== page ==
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SYFY WIRE Blumhouse

Netflix's new surprise Blumhouse release, Thriller, is an important twist on a bad cliche

By James Grebey
Thriller 2

On Sunday, Netflix is releasing another movie from Blumhouse Productions, a studio known for horror flicks. It’s the second such surprise release in as many weeks, coming on the heels of Mercy Black, an entertaining enough riff on the horrors of the Slenderman. The new movie, Thriller, leans less on the supernatural aspects of horror in favor of being more of a spooky thriller, as the name might imply.

As with Mercy Black before it, Thriller is a solid little scary movie that doesn’t aspire to be high cinema. And yet, there’s a distinct, admirable uniqueness to Thriller, even if the film’s aspirations are held back by the tropes and cliches of a well-worn genre.

Netflix describes Thriller as “an urban slasher,” though its main characters describe their inner-city neighborhood as “the hood.” It’s a worthwhile twist on a genre where the idea of the black guy dying first is an embarrassing hallmark. The cast of Thriller are all people of color who are getting ready for homecoming at their high school — only a face from the past threatens to crash the party.

Four years prior, the teens all decided to pull a mean prank on one of their classmates, Chauncey. After luring the slow but kind-hearted kid into an old house, they jump out and scare him, and in Chauncey’s panic, he accidentally pushes one of his bullies over a railing where she falls to her death. Clearly, it was an accident, but rather than reveal the role they played, the pranksters make Chauncey out to be a killer, and he’s sent to juvie for four years. Upon his release, a hoodied figure starts lurking in the neighborhood, and the teens worry that Chauncey might be out for deadly revenge.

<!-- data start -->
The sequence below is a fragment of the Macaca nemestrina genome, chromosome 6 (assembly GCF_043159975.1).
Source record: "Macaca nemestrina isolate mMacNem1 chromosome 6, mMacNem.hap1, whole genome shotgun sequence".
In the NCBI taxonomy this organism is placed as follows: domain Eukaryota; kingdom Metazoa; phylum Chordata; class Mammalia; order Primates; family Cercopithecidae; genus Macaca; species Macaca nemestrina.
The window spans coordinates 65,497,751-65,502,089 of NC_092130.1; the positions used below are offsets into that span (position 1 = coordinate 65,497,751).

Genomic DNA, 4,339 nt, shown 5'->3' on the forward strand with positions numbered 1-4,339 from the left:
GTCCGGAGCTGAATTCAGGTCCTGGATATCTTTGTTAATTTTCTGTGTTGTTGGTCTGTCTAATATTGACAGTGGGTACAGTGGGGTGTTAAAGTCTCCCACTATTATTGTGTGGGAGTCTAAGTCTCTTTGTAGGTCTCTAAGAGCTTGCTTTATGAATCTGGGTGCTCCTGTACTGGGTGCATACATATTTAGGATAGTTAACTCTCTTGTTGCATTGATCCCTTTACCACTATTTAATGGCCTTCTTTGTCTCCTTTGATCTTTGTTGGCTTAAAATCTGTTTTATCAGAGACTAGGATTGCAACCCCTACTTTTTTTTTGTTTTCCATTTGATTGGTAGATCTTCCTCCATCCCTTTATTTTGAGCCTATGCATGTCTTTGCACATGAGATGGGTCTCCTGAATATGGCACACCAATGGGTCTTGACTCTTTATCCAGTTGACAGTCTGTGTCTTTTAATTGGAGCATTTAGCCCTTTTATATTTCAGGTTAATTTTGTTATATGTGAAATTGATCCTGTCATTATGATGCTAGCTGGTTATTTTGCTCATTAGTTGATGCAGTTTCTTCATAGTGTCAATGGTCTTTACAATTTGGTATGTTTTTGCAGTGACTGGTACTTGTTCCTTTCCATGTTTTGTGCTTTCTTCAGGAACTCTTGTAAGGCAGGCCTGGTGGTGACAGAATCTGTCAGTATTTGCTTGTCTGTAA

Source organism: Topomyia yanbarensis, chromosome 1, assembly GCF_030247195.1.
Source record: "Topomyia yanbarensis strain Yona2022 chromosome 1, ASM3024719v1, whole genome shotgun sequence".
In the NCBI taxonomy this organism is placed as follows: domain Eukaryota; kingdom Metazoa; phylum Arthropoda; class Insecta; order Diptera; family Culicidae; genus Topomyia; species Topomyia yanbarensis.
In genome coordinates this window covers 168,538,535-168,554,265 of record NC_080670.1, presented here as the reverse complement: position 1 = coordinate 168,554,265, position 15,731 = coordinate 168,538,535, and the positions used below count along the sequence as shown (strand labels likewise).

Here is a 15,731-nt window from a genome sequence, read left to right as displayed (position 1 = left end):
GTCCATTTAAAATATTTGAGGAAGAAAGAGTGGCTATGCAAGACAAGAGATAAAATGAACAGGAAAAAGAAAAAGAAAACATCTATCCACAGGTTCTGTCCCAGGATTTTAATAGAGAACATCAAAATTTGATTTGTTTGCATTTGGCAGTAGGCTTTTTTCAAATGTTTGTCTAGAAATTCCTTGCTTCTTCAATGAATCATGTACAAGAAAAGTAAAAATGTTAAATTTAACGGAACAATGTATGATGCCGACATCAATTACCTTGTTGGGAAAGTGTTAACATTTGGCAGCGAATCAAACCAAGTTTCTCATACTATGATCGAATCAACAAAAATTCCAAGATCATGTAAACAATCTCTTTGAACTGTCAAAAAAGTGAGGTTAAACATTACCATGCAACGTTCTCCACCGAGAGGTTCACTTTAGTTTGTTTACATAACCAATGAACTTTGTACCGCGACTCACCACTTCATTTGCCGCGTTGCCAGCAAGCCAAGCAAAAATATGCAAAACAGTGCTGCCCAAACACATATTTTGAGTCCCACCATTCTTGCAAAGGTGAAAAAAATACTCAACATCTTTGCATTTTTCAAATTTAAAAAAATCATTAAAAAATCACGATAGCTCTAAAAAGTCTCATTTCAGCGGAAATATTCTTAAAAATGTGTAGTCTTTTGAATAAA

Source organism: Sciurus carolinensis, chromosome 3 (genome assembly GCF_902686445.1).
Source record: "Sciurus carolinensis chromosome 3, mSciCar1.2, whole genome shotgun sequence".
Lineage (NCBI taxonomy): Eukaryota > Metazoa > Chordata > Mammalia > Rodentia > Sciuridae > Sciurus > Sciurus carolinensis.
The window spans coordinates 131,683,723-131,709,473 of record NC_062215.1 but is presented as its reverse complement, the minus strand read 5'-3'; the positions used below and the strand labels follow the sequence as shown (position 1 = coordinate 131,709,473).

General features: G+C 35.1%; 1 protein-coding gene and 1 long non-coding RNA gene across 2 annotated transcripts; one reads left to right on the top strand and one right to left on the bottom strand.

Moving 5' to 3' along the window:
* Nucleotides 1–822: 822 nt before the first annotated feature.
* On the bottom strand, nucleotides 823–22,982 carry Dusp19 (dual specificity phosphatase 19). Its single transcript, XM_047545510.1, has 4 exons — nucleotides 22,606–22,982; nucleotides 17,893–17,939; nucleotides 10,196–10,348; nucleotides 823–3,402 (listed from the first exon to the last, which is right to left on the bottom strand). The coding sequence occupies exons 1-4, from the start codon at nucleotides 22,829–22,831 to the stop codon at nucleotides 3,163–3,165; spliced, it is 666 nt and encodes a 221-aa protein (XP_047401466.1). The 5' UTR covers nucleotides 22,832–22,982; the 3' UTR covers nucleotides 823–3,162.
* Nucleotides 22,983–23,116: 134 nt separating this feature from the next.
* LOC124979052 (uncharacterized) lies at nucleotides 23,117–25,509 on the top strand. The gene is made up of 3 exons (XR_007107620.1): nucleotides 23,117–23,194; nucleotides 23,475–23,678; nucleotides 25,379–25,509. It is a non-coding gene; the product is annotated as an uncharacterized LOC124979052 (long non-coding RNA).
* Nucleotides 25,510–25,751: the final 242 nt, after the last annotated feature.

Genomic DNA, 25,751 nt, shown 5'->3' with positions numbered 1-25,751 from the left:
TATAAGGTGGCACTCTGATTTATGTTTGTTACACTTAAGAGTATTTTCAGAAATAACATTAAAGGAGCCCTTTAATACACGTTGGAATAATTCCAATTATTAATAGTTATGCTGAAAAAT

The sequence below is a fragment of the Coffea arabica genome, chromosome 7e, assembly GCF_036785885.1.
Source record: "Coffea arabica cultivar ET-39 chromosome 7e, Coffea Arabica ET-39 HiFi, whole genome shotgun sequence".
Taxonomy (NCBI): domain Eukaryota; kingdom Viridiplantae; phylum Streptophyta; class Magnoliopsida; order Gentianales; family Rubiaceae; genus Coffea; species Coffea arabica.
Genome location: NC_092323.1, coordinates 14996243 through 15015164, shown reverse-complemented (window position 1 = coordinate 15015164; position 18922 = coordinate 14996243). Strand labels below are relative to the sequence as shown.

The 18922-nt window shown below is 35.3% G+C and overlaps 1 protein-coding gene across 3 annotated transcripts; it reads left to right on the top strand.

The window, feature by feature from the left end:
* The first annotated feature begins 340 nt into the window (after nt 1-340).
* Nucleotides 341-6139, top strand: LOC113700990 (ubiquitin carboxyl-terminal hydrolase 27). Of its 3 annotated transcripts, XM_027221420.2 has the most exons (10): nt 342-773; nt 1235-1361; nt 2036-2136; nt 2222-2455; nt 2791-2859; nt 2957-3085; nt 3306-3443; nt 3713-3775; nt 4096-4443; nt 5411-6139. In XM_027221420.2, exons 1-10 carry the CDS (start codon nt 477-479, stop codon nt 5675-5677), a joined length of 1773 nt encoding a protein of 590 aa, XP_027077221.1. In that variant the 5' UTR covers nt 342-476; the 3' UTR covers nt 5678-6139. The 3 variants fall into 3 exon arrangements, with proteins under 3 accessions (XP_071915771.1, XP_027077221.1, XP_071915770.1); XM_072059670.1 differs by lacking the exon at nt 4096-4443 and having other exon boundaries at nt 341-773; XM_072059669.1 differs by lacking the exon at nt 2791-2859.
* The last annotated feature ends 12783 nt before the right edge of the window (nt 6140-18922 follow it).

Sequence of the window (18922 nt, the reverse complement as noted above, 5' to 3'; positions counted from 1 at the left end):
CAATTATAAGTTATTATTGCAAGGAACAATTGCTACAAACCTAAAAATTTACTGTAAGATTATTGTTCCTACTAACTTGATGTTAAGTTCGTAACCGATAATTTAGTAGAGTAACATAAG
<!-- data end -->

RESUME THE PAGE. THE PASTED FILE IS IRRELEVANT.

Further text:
It’s all very Prom Night or I Know What You Did Last Summer, only instead of middle or upper-class white kids fretting about how their social lives are about to be upset by a killer from their sordid past, it’s a collection of Compton youth who already know how dangerous the streets can be. It’s a laudable twist on the classic formula, with added authenticity since RZA executive produced Thriller and stars as a hard-ass, well-intentioned high school principal.

The cast and setting give Thriller a fresh feeling, compared to most slasher movies. The only thing is, pretty much everything else about Thriller is pretty generic slasher movie fare. Heck, even the title is generic. The plot unfolds in patently familiar beats, beginning with the inciting origin story before gradually introducing all the characters, giving them just enough time in the spotlight to showcase enough personality that we can almost tell them apart once they’re killed off. Those kills are predictable and fairly bloodless, with one exception. At the end, there’s a twist, which savvy viewers might see coming because they’ve, you know, seen a slasher movie before.


Sure, the characters are refreshingly different from most victims in slasher movies, but they can only be so unique. There’s an artifice to the genre that Thriller can’t quite escape. When the teens are talking about the violence they face on the streets, it can’t help but feel just a little hollow because they’re doing so within the confines of a horror movie. They’re stock characters in a stock plot, just with some reflavoring.

Perhaps that’s okay, though. If Thriller isn’t a groundbreaking classic of the genre because it sticks to familiar beats and dropped on Netflix with little fanfare on the same Sunday that Game of Thrones' final season premieres, what’s the harm? There’s something comforting about watching a good old fashioned slasher movie, and Thriller takes enough steps to give the genre some much-needed updates without escaping tradition.

There’s something important about people of all sorts being able to see themselves in a movie, even if they’re seeing the on-screen versions of themselves get brutally murdered. If Thriller merely makes the wheel more diverse without reinventing it, that's enough to matter. Having the right to be pedestrian is kind of a right of passage toward diverse normalization.